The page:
Dickinson v. Kaiser Foundation Hospitals (1980)

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[Civ. No. 59308. Court of Appeals of California, Second Appellate District, Division Five. November 10, 1980.]


(Opinion by Ashby, J., with Stephens, Acting P. J., and Hastings, J., concurring.)


Friedman, Collard, Poswall & Thompson and Morton L. Friedman for Plaintiff and Appellant.

Thelen, Marrin, Johnson & Bridges, Andrew J. Nocas and Arthur P. Morello, Jr., for Defendant and Respondent.



Appellant Eugene Dickinson's medical malpractice action against respondent Kaiser Foundation Hospitals was subject to arbitration pursuant to the agreement of the parties. The matter was arbitrated before a panel consisting of a neutral arbitrator and two arbitrators [112 Cal. App. 3d 954] chosen by the parties. The arbitrators determined that respondent, its agents and employees had been negligent, and awarded appellant damages of § 655,200. The arbitration award provided: "Each party shall bear his or its own costs, fees and expenses." Appellant petitioned the superior court to partially confirm and "to correct" the award on the ground the arbitrators exceeded their powers by not awarding costs to appellant. The trial court entered judgment confirming the award, concluding appellant was not entitled to costs on the arbitration.

[1] Appellant contends that as the prevailing party in the arbitration he was entitled to an award of his costs, claimed to be cover $9,000. This contention is wholly without merit. Code of Civil Procedure section 1284.2 provides: "Unless the arbitration agreement otherwise provides or the parties to the arbitration otherwise agree, each party to the arbitration shall pay his pro rata share of the expenses and fees of the neutral arbitrator, together with other expenses of the arbitration incurred or approved by the neutral arbitrator, not including counsel fees or witness fees or other expenses incurred by a party for his own benefit." (See 3 Cal. Law Revision Com. Rep. (1961) p. G-52.)

Appellant misplaces reliance upon Code of Civil Procedure section 1032, which relates to costs "[i]n the superior court." In arbitration matters, the Legislature has carefully distinguished between costs incurred in the arbitration and costs incurred in superior court to enforce an arbitration award. (Cf. Code Civ. Proc., § 1284.2 with Code Civ. Proc., § 1293.2; seeMcRae v. Superior Court (1963) 221 Cal. App. 2d 166, 171-172 [34 Cal. Rptr. 346, 98 A.L.R.2d 1239]; Tipton v. Systron Donner Corp. (1979) 99 Cal. App. 3d 501, 507 [160 Cal.Rptr 303]; see also Cecil v. Bank of America (1951) 142 Cal. App. 2d 249, 250-251 [298 P.2d 24].)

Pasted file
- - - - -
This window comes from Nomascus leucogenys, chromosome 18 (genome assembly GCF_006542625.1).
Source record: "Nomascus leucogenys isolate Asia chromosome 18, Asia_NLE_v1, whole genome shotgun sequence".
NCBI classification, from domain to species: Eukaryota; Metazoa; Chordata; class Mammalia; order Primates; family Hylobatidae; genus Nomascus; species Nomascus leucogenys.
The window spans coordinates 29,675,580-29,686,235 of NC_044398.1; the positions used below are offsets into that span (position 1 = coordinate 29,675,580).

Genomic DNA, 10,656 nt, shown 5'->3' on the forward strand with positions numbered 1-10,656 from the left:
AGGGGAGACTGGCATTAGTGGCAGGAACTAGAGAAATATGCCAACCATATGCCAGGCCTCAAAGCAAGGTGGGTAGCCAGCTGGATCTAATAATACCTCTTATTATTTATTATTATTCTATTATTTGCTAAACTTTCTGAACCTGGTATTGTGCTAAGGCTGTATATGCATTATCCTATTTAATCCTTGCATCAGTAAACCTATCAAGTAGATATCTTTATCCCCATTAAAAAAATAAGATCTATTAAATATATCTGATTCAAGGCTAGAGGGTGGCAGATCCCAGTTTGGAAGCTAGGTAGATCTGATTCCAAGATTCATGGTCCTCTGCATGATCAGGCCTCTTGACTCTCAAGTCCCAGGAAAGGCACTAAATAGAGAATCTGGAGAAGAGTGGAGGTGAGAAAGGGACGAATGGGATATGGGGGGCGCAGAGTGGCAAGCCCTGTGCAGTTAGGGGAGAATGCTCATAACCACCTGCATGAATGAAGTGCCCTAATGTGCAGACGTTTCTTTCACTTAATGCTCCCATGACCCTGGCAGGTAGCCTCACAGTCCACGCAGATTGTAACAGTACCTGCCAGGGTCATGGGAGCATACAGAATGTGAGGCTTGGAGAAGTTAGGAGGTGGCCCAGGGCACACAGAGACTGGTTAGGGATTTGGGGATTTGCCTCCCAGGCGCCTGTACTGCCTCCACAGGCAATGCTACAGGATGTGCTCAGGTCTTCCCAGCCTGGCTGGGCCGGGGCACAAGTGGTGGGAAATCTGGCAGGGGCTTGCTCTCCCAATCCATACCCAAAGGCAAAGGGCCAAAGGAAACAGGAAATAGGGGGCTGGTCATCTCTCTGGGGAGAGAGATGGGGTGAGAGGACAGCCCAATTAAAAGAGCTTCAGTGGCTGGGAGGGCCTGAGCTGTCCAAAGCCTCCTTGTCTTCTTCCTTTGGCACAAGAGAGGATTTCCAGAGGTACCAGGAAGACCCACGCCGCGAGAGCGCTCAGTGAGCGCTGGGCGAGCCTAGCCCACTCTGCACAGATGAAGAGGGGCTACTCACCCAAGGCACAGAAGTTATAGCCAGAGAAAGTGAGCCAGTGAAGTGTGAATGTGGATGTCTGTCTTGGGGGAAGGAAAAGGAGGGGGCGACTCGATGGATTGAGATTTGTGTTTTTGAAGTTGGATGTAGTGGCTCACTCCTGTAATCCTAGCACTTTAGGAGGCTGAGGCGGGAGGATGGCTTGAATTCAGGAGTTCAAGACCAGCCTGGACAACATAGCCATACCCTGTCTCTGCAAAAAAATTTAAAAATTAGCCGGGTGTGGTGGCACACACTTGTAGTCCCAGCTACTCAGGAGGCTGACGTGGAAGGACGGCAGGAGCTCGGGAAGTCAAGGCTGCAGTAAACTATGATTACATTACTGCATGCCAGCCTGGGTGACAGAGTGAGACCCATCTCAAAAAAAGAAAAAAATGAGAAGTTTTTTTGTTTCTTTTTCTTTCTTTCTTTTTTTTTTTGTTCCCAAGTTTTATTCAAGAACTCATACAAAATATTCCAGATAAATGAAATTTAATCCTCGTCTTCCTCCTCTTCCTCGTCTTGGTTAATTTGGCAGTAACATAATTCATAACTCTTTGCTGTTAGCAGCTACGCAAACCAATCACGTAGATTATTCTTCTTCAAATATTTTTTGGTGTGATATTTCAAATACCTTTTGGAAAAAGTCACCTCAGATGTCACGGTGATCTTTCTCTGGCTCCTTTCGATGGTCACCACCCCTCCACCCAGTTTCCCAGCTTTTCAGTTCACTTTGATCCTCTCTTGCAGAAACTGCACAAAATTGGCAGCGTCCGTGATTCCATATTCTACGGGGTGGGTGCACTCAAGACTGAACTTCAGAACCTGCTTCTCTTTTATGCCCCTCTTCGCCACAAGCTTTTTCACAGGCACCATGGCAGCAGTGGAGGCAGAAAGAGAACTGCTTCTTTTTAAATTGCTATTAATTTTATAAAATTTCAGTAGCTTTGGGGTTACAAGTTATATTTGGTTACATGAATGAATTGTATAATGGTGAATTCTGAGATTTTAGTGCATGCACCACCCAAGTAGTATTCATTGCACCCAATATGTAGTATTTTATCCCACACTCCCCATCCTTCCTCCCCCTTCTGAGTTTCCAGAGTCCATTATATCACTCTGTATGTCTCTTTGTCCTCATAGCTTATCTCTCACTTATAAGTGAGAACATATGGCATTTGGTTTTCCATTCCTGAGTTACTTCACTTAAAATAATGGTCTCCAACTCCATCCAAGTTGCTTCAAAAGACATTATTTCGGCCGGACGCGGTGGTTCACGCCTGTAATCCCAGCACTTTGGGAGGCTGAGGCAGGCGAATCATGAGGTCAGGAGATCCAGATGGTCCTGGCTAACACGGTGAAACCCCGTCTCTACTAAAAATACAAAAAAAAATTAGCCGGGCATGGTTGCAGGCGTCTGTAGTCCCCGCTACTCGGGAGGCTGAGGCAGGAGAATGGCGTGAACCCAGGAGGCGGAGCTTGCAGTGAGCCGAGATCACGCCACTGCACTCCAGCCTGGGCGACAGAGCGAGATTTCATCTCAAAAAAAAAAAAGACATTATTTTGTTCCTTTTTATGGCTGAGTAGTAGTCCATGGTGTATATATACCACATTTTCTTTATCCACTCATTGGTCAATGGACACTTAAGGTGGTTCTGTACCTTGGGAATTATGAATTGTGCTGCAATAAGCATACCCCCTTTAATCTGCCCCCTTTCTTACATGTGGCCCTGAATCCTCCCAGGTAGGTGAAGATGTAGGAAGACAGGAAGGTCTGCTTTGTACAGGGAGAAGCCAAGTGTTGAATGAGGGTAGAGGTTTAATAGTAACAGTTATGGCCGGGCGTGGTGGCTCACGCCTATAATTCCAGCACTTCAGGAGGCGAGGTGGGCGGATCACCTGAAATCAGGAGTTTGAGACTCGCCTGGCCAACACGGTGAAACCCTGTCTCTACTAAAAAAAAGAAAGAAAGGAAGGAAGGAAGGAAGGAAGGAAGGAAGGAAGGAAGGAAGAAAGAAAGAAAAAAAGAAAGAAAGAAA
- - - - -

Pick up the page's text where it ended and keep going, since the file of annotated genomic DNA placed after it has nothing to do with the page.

Appellant also misplaces reliance upon San Diego Tavern etc. Assn. v. Local Joint Executive Board (1959) 174 Cal. App. 2d 246, 249 [344 P.2d 350]. That case was decided prior to the 1961 enactment of section 1284.2 dealing specifically with this problem. (McRae v. Superior Court, supra, 221 Cal.App.2d at p. 171; Feldman, Arbitration Modernized--The New California Arbitration Act (1961) 34 So.Cal.L.Rev. 413, 438-439.)

[2] Finally, appellant contends section 1284.2 unconstitutionally denies equal protection to persons who arbitrate medical malpractice [112 Cal. App. 3d 955] claims compared with persons who take such claims to jury trial. There is no denial of equal protection since the parties provided for arbitration by their own agreement, in order to gain the benefits of the simplified arbitration process and avoid the disadvantages of court litigation. (Madden v. Kaiser Foundation Hospitals (1976) 17 Cal. 3d 699, 711-713 [131 Cal. Rptr. 882, 552 P.2d 1178].) The parties could reach their own agreement as to how the costs of arbitration should be awarded. (Code Civ. Proc., § 1284.2, Tipton v. Systron Donner Corp., supra, 99 Cal.App.3d at p. 507.) The Constitution does not require that costs be awarded in the same manner as in judicial proceedings. (SeeMadden v. Kaiser Foundation Hospitals, supra, 17 Cal.3d at p. 713.)

The judgment is affirmed.

Stephens, Acting P. J., and Hastings, J., concurred.